News : Article

APF expresses its support for Qatar's NHRI

Graphic: Dr Ali Bin Samikh Al-Marri, Chaiperson of the National Human Rights Committee of Qatar

The APF has expressed it support for the work of Qatar's NHRI to monitor the human rights situation of those affected by the recent political crisis.

29 August 2017

Mr Ali Bin Samikh Al-Marri
Chairperson
Qatar National Human Rights Committee


Dear Chairperson

I address this letter to you as Chairperson of the Asia Pacific Forum of National Human Rights Institutions (APF), which is the United Nations (UN) recognised umbrella body of national human rights institutions (NHRIs) in the Asia Pacific.

As you know the APF represents 24 NHRIs from around the Asia Pacific region, 15 of which, including your esteemed NHRI, have been accredited as being fully compliant with the Paris Principles and provided with 'A' status at the UN.

It has been brought to my attention that on 5th June 2017 the States of Saudi Arabia, the United Arab Emirates and Bahrain severed relations with the State of Qatar and closed adjoining sea, land and air routes.

In line with the domestic mandate of your NHRI, I have subsequently been in receipt of your regular reports commenting on the human rights dimension of this issue, in particular civil, political, economic, social and cultural rights, including rights to freedom of movement, family, education, work, freedom of opinion, health, residence and private property. I have noted the significant increase in complaints received by your NHRI and the impact this issue is having on the daily lives of ordinary people. I was particularly concerned about the forced separation of family members and the wellbeing of thousands of nationals of Saudi Arabia, Bahrain and the United Arab Emirates living in Doha, and for Qataris living in the Gulf region.

As you know, the Global Alliance of National Human Rights Institutions (GANHRI) has adopted a 'General Observation' which is relevant to NHRIs when working in a situation of a state of emergency. This General Observation provides that:

"In the situation of a coup d'état or a state of emergency, it is expected that an NHRI will conduct itself with a heightened level of vigilance and independence, and in strict accordance with its mandate. NHRIs are expected to promote and ensure respect for human rights, democratic principles and the strengthening of the rule of law in all circumstances and without exception. In situations of conflict or a state of emergency, this may include monitoring, documenting, issuing public statements and releasing regular and detailed reports through the media in a timely manner to address urgent human rights violations." (emphasis added).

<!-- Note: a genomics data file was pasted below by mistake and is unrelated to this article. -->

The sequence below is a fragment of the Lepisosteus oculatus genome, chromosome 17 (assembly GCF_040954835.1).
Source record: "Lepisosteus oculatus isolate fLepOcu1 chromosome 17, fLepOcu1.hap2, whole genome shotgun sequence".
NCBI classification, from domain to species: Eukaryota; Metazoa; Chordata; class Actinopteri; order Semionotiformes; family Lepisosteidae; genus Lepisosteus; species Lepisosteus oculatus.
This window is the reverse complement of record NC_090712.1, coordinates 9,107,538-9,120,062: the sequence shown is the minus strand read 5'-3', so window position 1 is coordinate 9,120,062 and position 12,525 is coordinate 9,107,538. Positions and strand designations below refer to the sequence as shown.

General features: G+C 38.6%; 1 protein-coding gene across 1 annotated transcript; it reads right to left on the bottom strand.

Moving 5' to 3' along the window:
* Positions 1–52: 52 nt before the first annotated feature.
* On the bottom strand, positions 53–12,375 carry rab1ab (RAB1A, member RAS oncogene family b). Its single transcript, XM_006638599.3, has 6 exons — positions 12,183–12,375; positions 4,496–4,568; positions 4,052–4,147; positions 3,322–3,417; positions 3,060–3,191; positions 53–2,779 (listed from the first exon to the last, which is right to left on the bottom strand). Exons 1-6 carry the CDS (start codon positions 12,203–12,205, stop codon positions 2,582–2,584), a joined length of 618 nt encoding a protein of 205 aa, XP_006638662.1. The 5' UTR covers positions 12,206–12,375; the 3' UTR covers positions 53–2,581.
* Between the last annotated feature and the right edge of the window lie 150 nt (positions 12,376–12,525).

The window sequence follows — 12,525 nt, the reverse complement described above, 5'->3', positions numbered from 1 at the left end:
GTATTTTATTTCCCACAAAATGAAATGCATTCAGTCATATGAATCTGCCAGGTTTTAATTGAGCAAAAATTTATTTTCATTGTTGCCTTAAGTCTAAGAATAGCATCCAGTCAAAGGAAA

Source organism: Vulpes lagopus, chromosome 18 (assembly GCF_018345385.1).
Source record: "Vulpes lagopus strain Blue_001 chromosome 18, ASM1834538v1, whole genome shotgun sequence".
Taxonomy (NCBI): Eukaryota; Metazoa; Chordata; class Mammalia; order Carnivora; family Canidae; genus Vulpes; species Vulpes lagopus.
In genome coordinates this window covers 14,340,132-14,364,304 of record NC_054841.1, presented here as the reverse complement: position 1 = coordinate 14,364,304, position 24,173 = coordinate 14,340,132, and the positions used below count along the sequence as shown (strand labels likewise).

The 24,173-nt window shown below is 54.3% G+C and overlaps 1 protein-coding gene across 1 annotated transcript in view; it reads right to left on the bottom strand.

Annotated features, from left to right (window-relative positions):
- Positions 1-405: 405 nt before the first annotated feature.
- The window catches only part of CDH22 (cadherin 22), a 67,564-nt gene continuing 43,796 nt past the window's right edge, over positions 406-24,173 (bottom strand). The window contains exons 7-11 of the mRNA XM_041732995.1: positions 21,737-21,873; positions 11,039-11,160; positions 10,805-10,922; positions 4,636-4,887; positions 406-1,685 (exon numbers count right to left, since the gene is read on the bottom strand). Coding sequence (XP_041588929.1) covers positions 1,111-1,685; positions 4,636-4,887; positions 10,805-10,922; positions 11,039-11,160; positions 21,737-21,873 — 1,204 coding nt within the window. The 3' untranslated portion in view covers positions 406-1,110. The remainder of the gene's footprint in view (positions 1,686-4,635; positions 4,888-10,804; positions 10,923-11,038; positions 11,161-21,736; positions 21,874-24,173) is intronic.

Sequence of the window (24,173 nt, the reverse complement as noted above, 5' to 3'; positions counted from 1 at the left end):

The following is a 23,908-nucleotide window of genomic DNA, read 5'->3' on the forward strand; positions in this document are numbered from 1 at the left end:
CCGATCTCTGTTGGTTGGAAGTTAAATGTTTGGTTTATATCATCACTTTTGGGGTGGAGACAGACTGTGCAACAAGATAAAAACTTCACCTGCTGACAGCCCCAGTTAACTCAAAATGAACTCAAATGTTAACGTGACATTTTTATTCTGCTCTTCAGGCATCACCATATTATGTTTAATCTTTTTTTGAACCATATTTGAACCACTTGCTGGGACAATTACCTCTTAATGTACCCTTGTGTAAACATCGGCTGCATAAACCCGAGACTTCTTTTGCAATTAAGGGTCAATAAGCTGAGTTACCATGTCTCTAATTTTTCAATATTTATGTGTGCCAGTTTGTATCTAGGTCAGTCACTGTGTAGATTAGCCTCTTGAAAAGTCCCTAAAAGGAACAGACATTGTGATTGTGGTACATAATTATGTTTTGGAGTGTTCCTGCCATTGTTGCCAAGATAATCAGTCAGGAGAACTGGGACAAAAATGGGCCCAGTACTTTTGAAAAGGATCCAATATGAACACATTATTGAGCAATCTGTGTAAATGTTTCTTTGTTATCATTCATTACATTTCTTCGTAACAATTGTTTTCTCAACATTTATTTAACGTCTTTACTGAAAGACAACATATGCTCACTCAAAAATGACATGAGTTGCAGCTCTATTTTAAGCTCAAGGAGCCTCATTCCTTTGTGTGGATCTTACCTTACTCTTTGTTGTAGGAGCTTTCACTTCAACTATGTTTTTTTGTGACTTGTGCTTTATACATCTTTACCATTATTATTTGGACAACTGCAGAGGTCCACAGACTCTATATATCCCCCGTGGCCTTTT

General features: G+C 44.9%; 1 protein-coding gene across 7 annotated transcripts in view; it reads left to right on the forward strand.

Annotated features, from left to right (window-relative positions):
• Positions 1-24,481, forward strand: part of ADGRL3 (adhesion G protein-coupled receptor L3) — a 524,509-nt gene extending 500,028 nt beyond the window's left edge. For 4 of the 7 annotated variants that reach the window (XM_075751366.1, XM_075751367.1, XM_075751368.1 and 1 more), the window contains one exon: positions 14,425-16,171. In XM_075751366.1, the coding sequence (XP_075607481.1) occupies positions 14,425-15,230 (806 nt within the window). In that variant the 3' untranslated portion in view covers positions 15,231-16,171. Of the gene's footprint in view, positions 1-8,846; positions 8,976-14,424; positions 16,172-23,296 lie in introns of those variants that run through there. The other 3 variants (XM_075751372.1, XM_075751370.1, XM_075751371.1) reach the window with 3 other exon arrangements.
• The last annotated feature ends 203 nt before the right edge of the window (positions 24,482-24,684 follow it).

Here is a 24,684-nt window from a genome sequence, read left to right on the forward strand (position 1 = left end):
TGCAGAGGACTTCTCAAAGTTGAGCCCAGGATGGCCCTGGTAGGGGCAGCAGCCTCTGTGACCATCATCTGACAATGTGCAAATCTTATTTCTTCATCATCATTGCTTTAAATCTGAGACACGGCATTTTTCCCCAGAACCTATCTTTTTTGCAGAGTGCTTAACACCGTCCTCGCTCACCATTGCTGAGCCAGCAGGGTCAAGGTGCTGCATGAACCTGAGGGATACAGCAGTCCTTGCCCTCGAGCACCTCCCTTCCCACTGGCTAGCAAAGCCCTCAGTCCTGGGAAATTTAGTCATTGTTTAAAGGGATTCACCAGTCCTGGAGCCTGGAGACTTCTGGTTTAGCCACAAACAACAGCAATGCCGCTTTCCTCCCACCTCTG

The justification for this General Observation is as follows:

Under the Paris Principles, NHRIs have the responsibility to promote and protect human rights (Paris Principle A.1). The powers and responsibilities of an NHRI contained in Paris Principle A.3 include:

  • Reporting on human rights violations (Paris Principle A.3(a)(ii) –(iii));
  • Monitoring and reporting on government action or inaction (Paris Principle A.3(a)(iv)) ; and
  • Publicizing its views on any matters concerning the promotion and protection of human rights (Paris Principle A.3(a)). This responsibility is further elaborated in Paris Principle C(c), which provides that a NHRI should have the capacity to address public opinion directly or through any press organ, particularly in order to publicize its opinions and recommendations.

Relevantly to the current circumstances in Qatar, the General Observation states:

  • NHRIs, as independent and impartial bodies, play a particularly important role by investigating allegations of violations promptly, thoroughly and effectively. As such, NHRIs will be expected to promote and ensure respect for human rights, democratic principles and strengthening the rule of law in all circumstances without exception. This may include issuing public statements and releasing regular and detailed reports through the media in a timely manner to address urgent human rights violations.
  • In order to fulfil its obligations, it is necessary that the NHRI continue to conduct itself with a heightened level of vigilance and independence in the exercise of its mandate (emphasis added). The SCA will scrutinize the extent to which the NHRI concerned has taken steps to the maximum of its available resources to provide the greatest possible protection for the human rights of each individual within its jurisdiction.

The Qatar National Human Rights Committee is internationally recognised by the UN as Qatar's NHRI. It has been accredited by GANHRI as an "A" status institution following a rigorous accreditation process that is carried out by GANHRI under the auspices of the UN Office of the High Commissioner for Human Rights acting as secretariat. This "A" status is only granted to NHRIs that comply fully with the Principles relating to the Status of National Institutions (commonly referred to as the Paris Principles) which were adopted by General Assembly Resolution 48/134 of 20 December 1993. The Paris Principles set out the necessary guarantees of independence that are required in order for the NHRI to be regarded as truly independent.

In line with the responsibilities of 'A' status NHRIs and the requirements of the GANHRI General Observation, I wish to congratulate the Qatar National Human Rights Committee for performing its mandate so diligently during this political crisis.

The APF stands ready to support your NHRI.


Mr Jamsran Byambadorj
APF Chairperson


Image credits

  1. Dr Ali Bin Samikh Al-Marri, Chaiperson of the National Human Rights Committee of Qatar - Screengrab of Al Jazeera news report; https://youtu.be/lZrWadRAJv4